Module Basics

In the Node.js module system, each file is treated as a separate module. For example, consider a file named foo.js:

const circle = require(‘./circle.js’);

console.log(`The area of a circle of radius 4 is ${circle.area(4)}`);

On the first line, foo.js loads the module circle.js that is in the same directory as foo.js.

Here are the contents of circle.js:

const { PI } = Math;

exports.area = (r) => PI * r ** 2;

exports.circumference = (r) => 2 * PI * r;

The module circle.js has exported the functions area() and circumference(). Functions and objects are added to the root of a module by specifying additional properties on the special exports object.

Variables local to the module will be private, because the module is wrapped in a function by Node.js (see module wrapper). In this example, the variable PI is private to circle.js. The module.exports property can be assigned a new value (such as a function or object). Below, bar.js makes use of the square module, which exports a Square class:

const Square = require(‘./square.js’);

const mySquare = new Square(2);

console.log(`The area of mySquare is ${mySquare.area()}`);

The square module is defined in square.js:

// Assigning to exports will not modify module, must use module.exports

module.exports = class Square {

constructor(width) {

this.width = width;


area() {     return this.width ** 2;  } };

The module system is implemented in the require(‘module’) module.

Accessing the main module

When a file is run directly from Node.js, require.main is set to its module. That means that it is possible to determine whether a file has been run directly by testing require.main === module. For a file foo.js, this will be true if run via node foo.js, but false if run by require(‘./foo’).

Because module provides a filename property (normally equivalent to __filename), the entry point of the current application can be obtained by checking require.main.filename.

Package Manager

The semantics of Node.js’s require() function were designed to be general enough to support a number of reasonable directory structures. Package manager programs such as dpkg, rpm, and npm will hopefully find it possible to build native packages from Node.js modules without modification.

Below we give a suggested directory structure that could work:

Let’s say that we wanted to have the folder at /usr/lib/node/<some-package>/<some-version> hold the contents of a specific version of a package.

Packages can depend on one another. In order to install package foo, it may be necessary to install a specific version of package bar. The bar package may itself have dependencies, and in some cases, these may even collide or form cyclic dependencies.

Since Node.js looks up the realpath of any modules it loads (that is, resolves symlinks), and then looks for their dependencies in the node_modules folders as described here, this situation is very simple to resolve with the following architecture:

  • /usr/lib/node/foo/1.2.3/ – Contents of the foo package, version 1.2.3.
  • /usr/lib/node/bar/4.3.2/ – Contents of the bar package that foo depends on.
  • /usr/lib/node/foo/1.2.3/node_modules/bar – Symbolic link to /usr/lib/node/bar/4.3.2/.
  • /usr/lib/node/bar/4.3.2/node_modules/* – Symbolic links to the packages that bar depends on.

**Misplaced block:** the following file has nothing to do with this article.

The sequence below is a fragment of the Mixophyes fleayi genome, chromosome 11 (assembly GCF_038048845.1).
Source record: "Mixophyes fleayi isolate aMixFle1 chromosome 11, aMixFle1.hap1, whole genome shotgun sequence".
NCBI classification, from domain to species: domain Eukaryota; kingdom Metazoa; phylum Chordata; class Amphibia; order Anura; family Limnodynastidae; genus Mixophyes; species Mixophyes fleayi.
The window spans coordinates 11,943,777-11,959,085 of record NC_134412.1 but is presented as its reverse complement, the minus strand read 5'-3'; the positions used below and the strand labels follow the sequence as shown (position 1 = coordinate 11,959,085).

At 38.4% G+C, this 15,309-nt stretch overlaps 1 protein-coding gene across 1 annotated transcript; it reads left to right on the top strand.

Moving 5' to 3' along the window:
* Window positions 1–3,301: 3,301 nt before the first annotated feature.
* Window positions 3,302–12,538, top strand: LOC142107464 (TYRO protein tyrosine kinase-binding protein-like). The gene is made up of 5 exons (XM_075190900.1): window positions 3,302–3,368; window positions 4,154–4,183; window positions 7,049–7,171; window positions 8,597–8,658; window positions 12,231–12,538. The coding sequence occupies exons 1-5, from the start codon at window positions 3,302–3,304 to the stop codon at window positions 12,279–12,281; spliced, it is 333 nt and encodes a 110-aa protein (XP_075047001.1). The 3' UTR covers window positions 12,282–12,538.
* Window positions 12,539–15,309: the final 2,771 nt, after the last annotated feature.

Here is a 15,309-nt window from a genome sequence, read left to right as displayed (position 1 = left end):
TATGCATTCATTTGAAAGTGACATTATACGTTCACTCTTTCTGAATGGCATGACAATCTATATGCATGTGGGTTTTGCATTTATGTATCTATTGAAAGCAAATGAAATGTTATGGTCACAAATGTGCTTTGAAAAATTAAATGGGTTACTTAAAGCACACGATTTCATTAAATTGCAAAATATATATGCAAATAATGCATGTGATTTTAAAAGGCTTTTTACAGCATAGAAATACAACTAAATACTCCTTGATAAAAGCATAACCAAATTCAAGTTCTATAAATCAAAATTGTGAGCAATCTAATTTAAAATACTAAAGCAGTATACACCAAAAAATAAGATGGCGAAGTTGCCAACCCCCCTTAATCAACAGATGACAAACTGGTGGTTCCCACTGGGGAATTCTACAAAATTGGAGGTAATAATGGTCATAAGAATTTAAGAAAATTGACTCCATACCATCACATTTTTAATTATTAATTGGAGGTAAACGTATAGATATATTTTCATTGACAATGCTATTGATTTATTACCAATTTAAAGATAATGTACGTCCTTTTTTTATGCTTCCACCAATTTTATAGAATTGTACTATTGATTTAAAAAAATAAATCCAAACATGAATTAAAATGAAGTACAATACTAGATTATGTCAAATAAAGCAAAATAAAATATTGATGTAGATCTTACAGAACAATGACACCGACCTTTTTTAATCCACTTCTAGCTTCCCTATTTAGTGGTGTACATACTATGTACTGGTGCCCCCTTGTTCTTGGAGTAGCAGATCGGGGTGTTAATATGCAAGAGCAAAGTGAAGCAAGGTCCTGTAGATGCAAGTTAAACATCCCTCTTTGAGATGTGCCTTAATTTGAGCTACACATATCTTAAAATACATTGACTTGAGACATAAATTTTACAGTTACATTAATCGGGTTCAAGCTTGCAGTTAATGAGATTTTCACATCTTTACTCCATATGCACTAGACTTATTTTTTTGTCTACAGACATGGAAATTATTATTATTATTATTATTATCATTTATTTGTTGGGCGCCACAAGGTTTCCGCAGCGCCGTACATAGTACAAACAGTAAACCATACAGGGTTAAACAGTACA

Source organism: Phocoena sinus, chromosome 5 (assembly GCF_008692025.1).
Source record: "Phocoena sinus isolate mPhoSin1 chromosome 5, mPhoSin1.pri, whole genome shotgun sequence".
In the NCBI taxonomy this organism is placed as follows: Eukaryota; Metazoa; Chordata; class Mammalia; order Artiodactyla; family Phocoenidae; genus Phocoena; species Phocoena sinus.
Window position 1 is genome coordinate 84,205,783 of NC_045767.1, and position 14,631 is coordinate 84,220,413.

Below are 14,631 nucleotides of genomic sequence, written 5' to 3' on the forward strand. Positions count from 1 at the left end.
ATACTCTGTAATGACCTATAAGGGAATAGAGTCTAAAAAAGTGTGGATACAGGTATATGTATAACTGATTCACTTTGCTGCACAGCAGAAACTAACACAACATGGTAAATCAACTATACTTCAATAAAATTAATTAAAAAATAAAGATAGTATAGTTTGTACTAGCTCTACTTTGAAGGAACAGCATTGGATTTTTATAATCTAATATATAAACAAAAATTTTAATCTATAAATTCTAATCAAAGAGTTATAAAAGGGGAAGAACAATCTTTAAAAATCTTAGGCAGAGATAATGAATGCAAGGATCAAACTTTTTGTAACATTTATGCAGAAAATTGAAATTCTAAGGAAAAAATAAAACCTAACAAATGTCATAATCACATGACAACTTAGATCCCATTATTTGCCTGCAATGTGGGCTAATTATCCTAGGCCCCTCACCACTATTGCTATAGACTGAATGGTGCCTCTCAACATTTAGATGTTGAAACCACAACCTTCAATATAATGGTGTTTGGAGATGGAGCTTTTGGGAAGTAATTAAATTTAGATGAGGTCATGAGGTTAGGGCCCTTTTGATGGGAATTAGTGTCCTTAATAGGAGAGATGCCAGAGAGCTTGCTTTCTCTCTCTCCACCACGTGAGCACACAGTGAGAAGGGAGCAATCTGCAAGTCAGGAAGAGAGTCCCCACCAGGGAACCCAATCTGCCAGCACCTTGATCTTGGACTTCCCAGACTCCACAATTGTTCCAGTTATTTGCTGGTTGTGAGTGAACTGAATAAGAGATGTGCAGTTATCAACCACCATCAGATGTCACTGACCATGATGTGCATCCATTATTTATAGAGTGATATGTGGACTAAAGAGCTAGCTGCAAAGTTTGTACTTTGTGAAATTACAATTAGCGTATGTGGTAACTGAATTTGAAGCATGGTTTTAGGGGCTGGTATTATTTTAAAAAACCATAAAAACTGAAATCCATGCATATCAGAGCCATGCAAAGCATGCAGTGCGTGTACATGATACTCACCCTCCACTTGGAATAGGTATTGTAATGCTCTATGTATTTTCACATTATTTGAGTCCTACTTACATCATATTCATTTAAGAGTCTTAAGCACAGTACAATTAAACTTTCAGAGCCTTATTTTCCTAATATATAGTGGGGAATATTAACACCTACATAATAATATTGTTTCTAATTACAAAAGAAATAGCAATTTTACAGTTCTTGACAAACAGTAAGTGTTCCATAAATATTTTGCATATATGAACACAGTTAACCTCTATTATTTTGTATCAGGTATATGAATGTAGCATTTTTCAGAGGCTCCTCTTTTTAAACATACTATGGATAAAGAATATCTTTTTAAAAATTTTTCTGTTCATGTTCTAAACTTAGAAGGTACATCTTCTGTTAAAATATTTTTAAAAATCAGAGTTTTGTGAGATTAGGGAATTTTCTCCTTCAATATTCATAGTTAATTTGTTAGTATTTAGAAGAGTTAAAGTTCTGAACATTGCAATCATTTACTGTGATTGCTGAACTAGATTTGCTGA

Thus, even if a cycle is encountered, or if there are dependency conflicts, every module will be able to get a version of its dependency that it can use.

When the code in the foo package does require(‘bar’), it will get the version that is symlinked into /usr/lib/node/foo/1.2.3/node_modules/bar. Then, when the code in the bar package calls require(‘quux’), it’ll get the version that is symlinked into /usr/lib/node/bar/4.3.2/node_modules/quux.

Furthermore, to make the module lookup process even more optimal, rather than putting packages directly in /usr/lib/node, we could put them in /usr/lib/node_modules/<name>/<version>. Then Node.js will not bother looking for missing dependencies in /usr/node_modules or /node_modules.

In order to make modules available to the Node.js REPL, it might be useful to also add the /usr/lib/node_modules folder to the $NODE_PATH environment variable. Since the module lookups using node_modules folders are all relative, and based on the real path of the files making the calls to require(), the packages themselves can be anywhere.

To get the exact filename that will be loaded when require() is called, use the require.resolve() function. Putting together all of the above, here is the high-level algorithm in pseudocode of what require.resolve() does:

require(X) from module at path Y

  1. If X is a core module,
  2. return the core module
  3. STOP
  4. If X begins with ‘/’
  5. set Y to be the filesystem root
  6. If X begins with ‘./’ or ‘/’ or ‘../’
  7. LOAD_AS_FILE(Y + X)
  9. LOAD_NODE_MODULES(X, dirname(Y))
  10. THROW “not found”


  1. If X is a file, load X as JavaScript text. STOP
  2. If X.js is a file, load X.js as JavaScript text. STOP
  3. If X.json is a file, parse X.json to a JavaScript Object. STOP
  4. If X.node is a file, load X.node as binary addon. STOP


  1. If X/index.js is a file, load X/index.js as JavaScript text. STOP
  2. If X/index.json is a file, parse X/index.json to a JavaScript object. STOP
  3. If X/index.node is a file, load X/index.node as binary addon. STOP


  1. If X/package.json is a file,
  2. Parse X/package.json, and look for “main” field.
  3. let M = X + (json main field)



  2. for each DIR in DIRS:


  1. let PARTS = path split(START)
  2. let I = count of PARTS – 1
  4. while I >= 0,
  5. if PARTS[I] = “node_modules” CONTINUE
  6. DIR = path join(PARTS[0 .. I] + “node_modules”)
  7. DIRS = DIRS + DIR
  8. let I = I – 1
  9. return DIRS

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